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The UK variant is likely deadlier, more infectious and becoming dominant. But the vaccines still work well against it

12 Mar 2021

New research published this week in the British Medical Journal found the coronavirus variant originating in the United Kingdom, called B.1.1.7, is substantially more deadly than the original strain of SARS-CoV-2.

The authors say the B.1.1.7 variant is between 32 and 104% deadlier. However, it’s important to recognise these data were only collected from one group of people so more research is needed to see if these numbers hold true in other groups of patients.

The B.1.1.7 variant is becoming the dominant virus in many parts of the world, and is more infectious than the original strain (UK authorities have suggested it’s up to 70% more transmissible). This makes sense because a virus can become more transmissible as it evolves. However, it’s actually a strange thing for a virus to become more deadly over time (more on that later).

The good news is preliminary data suggest COVID vaccines still perform very well against this variant.

What did the study find?

There are two ways to check if someone has this variant. The first is by doing full genomic sequencing, which takes time and resources. The other, easier way, is to analyse results from the standard PCR test, which normally takes a swab from your nose and throat.

This test targets two viral genes in the swab sample, one of which doesn’t work very well with this variant (it’s called the “S-gene”). So if someone was positive for one of these genes, but negative for the “S-gene”, there’s a good chance they’re infected with the B.1.1.7 variant.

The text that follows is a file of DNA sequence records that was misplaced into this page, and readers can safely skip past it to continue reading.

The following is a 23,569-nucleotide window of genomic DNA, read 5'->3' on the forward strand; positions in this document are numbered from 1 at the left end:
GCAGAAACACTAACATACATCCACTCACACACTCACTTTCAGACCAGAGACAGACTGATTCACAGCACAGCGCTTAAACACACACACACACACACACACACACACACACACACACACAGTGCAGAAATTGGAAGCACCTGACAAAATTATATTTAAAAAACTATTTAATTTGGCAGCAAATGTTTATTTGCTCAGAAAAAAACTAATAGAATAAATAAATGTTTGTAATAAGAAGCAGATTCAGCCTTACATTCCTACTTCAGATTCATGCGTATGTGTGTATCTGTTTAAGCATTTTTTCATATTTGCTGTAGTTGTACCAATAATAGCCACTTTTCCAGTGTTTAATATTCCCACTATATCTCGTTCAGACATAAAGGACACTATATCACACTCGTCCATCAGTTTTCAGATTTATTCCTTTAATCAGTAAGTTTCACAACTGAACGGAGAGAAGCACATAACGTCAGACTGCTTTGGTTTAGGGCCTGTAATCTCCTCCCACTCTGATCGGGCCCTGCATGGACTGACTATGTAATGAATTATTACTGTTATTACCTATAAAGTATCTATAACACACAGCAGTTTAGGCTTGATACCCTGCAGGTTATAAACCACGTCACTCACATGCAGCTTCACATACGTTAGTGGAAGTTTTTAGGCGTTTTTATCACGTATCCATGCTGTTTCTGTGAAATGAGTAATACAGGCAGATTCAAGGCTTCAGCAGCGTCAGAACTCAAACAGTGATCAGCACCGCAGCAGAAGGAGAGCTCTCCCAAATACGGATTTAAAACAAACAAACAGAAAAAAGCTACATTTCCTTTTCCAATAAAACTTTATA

The study authors looked at the S-gene status of 109,812 people with COVID, and looked at how many died. They found S-gene negative people had a higher chance of dying 28 days after testing positive for the virus. The study “matched” patients in the S-gene positive and S-gene negative groups based on various factors (including age) to ensure these factors didn’t confound the results.


Read more: UK, South African, Brazilian: a virologist explains each COVID variant and what they mean for the pandemic


This matches a report from the UK government’s New and Emerging Respiratory Virus Threats Advisory Group (NERVTAG), which said in January there’s a “realistic possibility” infection with this strain is linked with a higher chance of death.

With increased death from a variant, you would also expect to see increased hospitalisations and ICU admissions in places where the variant is surging. We’re still waiting for better data on this, but one Danish study suggested an increased risk of hospitalisation from this variant.

But why is it more deadly?

Viruses have a selective advantage (meaning they’re more likely to outcompete other viruses) if they’re able infect more hosts. It’s also advantageous for the virus if they can evade the host’s immune response, because it helps them survive longer and reproduce more.